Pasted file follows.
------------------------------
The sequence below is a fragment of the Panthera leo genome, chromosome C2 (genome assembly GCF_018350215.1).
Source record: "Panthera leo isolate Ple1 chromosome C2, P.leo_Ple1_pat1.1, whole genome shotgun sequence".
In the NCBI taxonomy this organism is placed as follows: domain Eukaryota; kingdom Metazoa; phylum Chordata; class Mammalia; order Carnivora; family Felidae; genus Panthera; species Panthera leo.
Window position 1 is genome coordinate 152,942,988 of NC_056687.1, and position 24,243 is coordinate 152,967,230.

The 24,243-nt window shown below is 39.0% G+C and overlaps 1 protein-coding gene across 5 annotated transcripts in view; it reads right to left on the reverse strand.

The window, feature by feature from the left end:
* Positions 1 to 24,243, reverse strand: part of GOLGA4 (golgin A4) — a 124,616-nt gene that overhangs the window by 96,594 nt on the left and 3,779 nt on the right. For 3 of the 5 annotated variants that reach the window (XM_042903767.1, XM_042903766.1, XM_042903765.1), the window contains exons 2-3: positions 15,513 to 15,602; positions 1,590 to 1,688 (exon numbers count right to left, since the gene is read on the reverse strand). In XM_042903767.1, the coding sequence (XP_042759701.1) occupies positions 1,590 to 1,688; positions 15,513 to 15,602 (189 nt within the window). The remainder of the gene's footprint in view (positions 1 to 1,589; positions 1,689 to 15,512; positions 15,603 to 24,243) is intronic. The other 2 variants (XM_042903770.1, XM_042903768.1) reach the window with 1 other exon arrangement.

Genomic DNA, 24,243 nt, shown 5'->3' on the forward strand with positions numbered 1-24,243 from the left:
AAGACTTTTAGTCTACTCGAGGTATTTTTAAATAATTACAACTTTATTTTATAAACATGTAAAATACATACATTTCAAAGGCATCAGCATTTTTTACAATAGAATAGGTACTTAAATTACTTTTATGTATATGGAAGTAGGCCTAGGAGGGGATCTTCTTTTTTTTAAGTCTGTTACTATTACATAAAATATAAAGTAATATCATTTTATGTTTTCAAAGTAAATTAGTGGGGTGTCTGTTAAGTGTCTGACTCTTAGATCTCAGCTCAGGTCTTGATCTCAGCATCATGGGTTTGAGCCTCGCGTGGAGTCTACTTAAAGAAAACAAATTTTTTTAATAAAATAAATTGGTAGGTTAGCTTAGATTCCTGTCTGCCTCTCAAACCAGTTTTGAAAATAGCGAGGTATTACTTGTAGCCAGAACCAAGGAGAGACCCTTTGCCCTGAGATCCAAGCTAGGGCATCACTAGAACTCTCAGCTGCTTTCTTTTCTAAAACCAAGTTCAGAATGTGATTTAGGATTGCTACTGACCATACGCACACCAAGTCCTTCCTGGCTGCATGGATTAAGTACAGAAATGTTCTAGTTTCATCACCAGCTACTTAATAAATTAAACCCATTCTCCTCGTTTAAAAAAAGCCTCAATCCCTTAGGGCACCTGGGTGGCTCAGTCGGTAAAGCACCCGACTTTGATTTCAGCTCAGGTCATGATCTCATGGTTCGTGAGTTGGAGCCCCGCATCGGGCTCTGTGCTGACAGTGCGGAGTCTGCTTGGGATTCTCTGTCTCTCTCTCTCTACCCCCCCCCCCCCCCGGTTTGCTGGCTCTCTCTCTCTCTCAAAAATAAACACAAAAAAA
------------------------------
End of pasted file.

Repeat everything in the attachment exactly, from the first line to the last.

The sequence below is a fragment of the Panthera leo genome, chromosome C2 (genome assembly GCF_018350215.1).
Source record: "Panthera leo isolate Ple1 chromosome C2, P.leo_Ple1_pat1.1, whole genome shotgun sequence".
In the NCBI taxonomy this organism is placed as follows: domain Eukaryota; kingdom Metazoa; phylum Chordata; class Mammalia; order Carnivora; family Felidae; genus Panthera; species Panthera leo.
Window position 1 is genome coordinate 152,942,988 of NC_056687.1, and position 24,243 is coordinate 152,967,230.

The 24,243-nt window shown below is 39.0% G+C and overlaps 1 protein-coding gene across 5 annotated transcripts in view; it reads right to left on the reverse strand.

The window, feature by feature from the left end:
* Positions 1 to 24,243, reverse strand: part of GOLGA4 (golgin A4) — a 124,616-nt gene that overhangs the window by 96,594 nt on the left and 3,779 nt on the right. For 3 of the 5 annotated variants that reach the window (XM_042903767.1, XM_042903766.1, XM_042903765.1), the window contains exons 2-3: positions 15,513 to 15,602; positions 1,590 to 1,688 (exon numbers count right to left, since the gene is read on the reverse strand). In XM_042903767.1, the coding sequence (XP_042759701.1) occupies positions 1,590 to 1,688; positions 15,513 to 15,602 (189 nt within the window). The remainder of the gene's footprint in view (positions 1 to 1,589; positions 1,689 to 15,512; positions 15,603 to 24,243) is intronic. The other 2 variants (XM_042903770.1, XM_042903768.1) reach the window with 1 other exon arrangement.

Genomic DNA, 24,243 nt, shown 5'->3' on the forward strand with positions numbered 1-24,243 from the left:
AAGACTTTTAGTCTACTCGAGGTATTTTTAAATAATTACAACTTTATTTTATAAACATGTAAAATACATACATTTCAAAGGCATCAGCATTTTTTACAATAGAATAGGTACTTAAATTACTTTTATGTATATGGAAGTAGGCCTAGGAGGGGATCTTCTTTTTTTTAAGTCTGTTACTATTACATAAAATATAAAGTAATATCATTTTATGTTTTCAAAGTAAATTAGTGGGGTGTCTGTTAAGTGTCTGACTCTTAGATCTCAGCTCAGGTCTTGATCTCAGCATCATGGGTTTGAGCCTCGCGTGGAGTCTACTTAAAGAAAACAAATTTTTTTAATAAAATAAATTGGTAGGTTAGCTTAGATTCCTGTCTGCCTCTCAAACCAGTTTTGAAAATAGCGAGGTATTACTTGTAGCCAGAACCAAGGAGAGACCCTTTGCCCTGAGATCCAAGCTAGGGCATCACTAGAACTCTCAGCTGCTTTCTTTTCTAAAACCAAGTTCAGAATGTGATTTAGGATTGCTACTGACCATACGCACACCAAGTCCTTCCTGGCTGCATGGATTAAGTACAGAAATGTTCTAGTTTCATCACCAGCTACTTAATAAATTAAACCCATTCTCCTCGTTTAAAAAAAGCCTCAATCCCTTAGGGCACCTGGGTGGCTCAGTCGGTAAAGCACCCGACTTTGATTTCAGCTCAGGTCATGATCTCATGGTTCGTGAGTTGGAGCCCCGCATCGGGCTCTGTGCTGACAGTGCGGAGTCTGCTTGGGATTCTCTGTCTCTCTCTCTCTACCCCCCCCCCCCCCCGGTTTGCTGGCTCTCTCTCTCTCTCAAAAATAAACACAAAAAAA